A PLAN OFACTIONFOR THE BOSTON POLICE DEPARTMENT
Hon. Francis M. Roache Police Commissioner Boston Police Department 154 Berkeley Street Boston, MA 02116 Dear Commissioner Roache:
September 15, 1992
Neighborhood Policing: A Plan of Action for the Boston Police Department provides a framework, schedule, and list
of tasks for converting all operations of the BPD to the practice of Neighborhood Policing, while meeting the basic need of the citizens of Boston for reliable, rapid response to emergency calls for service. The intent and primary focus of the plan is to identify the internal actions that must be taken to better position the Department to work in partnership with the neighborhoods of the City of Boston. Crucial to the success of this effort is development of police officers as society's leading problem solvers in the drive to free every neighborhood from crime, disorder, and fear. Consequently, this Plan of Action focuses on readying the Department's infrastructure to support a fully functional partnership with citizens who are determined to strengthen the communities where they live and work. The next twelve months are the period of transition. During this period the organization's needs (defined in this report) for equipment, technology, and training will be addressed. The BPD's structure will be reorganized both to decentralize decision making and to ensure new standards of accountability. A systematic, integrated partnership between the public, police, and other agencies will be developed through a planning process that will select and rank problems to be solved, prevent new problems from arising, and define measures for success. And Neighborhood Policing will begin to be implemented in and around a number of neighborhood business districts around the city. All the tasks that must be performed in the next year will require a highly cooperative and collaborative relationship with our unions, the academic institutions in and around Boston, and the private and public sector. Full implementation of the new policing strategy will depend on hiring enough officers to staff all the beats and sectors that will be delineated in the next four months by Area and District Commanders working with the citizens they serve. Neighborhood Policing: A Plan of Action for the Boston Police Department is rhe result of a thorough self-assessment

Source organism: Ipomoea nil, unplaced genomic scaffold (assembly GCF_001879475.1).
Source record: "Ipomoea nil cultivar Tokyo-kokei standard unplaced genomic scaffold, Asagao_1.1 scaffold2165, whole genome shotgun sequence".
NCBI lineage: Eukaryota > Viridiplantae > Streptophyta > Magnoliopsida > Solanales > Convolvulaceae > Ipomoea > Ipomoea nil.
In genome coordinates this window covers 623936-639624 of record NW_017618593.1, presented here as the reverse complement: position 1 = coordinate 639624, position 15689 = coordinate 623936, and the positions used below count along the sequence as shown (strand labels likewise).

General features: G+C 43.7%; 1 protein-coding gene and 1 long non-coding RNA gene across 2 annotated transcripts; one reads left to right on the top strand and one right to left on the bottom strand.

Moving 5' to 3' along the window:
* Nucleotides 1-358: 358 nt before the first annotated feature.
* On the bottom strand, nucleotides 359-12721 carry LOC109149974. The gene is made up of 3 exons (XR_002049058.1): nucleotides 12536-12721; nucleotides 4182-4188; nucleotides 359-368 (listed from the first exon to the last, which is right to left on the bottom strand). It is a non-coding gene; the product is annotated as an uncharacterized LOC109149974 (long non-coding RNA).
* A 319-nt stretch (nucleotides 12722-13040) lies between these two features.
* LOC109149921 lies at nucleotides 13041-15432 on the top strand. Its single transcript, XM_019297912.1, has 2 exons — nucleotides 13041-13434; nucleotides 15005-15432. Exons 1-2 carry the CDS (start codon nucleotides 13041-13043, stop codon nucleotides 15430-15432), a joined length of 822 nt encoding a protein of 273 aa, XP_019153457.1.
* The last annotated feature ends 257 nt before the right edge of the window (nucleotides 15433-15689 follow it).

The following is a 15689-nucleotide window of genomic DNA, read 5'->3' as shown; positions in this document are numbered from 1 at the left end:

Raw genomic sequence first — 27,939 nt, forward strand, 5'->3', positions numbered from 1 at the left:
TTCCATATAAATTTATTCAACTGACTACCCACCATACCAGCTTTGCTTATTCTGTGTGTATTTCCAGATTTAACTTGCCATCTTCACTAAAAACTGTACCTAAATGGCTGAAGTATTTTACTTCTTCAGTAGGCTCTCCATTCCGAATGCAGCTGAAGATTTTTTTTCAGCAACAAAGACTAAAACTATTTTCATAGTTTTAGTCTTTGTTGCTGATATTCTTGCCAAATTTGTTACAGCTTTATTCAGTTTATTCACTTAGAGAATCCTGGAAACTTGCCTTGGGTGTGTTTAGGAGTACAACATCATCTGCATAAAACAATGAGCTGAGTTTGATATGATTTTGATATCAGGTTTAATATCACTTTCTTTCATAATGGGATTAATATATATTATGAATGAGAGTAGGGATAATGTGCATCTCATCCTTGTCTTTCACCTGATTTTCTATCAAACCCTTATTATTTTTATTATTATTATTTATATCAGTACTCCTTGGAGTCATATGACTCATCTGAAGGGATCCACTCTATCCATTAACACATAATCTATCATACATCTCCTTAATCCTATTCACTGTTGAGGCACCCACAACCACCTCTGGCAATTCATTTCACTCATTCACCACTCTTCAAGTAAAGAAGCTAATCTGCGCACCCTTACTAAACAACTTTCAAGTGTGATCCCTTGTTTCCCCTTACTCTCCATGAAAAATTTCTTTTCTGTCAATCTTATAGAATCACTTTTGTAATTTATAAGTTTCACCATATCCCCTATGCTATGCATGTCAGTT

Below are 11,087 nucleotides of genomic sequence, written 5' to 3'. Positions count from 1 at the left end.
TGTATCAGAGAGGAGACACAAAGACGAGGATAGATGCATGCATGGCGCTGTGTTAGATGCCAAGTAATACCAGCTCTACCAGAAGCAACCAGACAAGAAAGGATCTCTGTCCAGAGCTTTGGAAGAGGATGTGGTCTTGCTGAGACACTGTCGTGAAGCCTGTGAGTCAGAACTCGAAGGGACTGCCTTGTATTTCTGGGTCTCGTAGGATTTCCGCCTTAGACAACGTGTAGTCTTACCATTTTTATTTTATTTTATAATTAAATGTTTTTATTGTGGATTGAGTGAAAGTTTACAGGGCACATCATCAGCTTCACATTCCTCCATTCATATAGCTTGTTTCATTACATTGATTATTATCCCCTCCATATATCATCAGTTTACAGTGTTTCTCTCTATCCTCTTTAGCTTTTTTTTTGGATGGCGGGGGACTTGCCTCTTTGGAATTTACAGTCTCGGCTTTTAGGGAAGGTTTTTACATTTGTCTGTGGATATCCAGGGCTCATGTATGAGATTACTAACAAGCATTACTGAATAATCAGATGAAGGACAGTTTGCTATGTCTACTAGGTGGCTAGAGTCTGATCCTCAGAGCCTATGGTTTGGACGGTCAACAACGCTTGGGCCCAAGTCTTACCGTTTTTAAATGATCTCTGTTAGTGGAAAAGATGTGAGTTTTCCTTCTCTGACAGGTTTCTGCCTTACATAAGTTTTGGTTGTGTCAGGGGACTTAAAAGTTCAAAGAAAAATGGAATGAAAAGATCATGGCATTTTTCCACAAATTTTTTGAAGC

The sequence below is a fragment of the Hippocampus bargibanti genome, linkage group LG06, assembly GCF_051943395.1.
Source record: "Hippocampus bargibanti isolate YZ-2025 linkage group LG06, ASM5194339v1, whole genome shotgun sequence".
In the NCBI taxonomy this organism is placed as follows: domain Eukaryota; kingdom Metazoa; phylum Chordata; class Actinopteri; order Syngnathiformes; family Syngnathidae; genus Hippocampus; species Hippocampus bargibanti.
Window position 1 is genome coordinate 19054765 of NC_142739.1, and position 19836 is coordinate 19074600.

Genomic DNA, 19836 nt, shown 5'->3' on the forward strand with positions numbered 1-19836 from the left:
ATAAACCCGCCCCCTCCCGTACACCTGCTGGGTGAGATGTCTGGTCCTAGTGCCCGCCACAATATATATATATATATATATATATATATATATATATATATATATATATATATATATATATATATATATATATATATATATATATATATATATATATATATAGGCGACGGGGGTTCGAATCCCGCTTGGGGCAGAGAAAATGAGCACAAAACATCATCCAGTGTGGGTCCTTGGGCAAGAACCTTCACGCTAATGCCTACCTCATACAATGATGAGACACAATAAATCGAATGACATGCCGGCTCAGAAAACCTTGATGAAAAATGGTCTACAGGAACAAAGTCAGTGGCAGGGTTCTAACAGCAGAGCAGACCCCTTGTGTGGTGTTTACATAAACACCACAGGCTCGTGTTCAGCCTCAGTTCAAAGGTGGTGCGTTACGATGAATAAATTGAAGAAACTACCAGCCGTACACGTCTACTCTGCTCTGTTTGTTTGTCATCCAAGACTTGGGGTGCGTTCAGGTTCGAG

conducted by task forces comprised of officers representing our major unions, the Boston Management Consortium, other outside consultants and academic experts, and by officers from every rank and most major units. A representative sample of these (26%) participated in the Department-wide, anonymous, voluntary survey sent to every sworn member of the BPD. We found great strengths — particularly in the BPD's long tradition of neighborhood service, its successful experiences with a variety of neighborhood-oriented programs, its wide network of community contacts, and the dedication of its personnel. The Plan of Action builds on these strengths.
Raymond L. Flynn, Mayor/POLICE DEPARTMENT/154 Berkeley Street 02116
Hon. Francis M. Roache September^, 1992 Page 2
We also found deficits — in equipment, technology, training, and a disparity between the readiness of officers to embrace the tenets of Neighborhood Policing and their perception that the media and the residents of the city do not understand or appreciate their efforts. The Plan of Action describes how these problems will be addressed. As you know, the most serious obstacle confronting full implementation of Neighborhood Policing in Boston is the current inability of the city to hire more police officers to meet citizen demands and expectations. Nevertheless, we will press forward aggressively and on all fronts to transform the basic operations of the Department to support Neighborhood Policing while we implement it wherever staffing allows. Neighborhood Policing is an...
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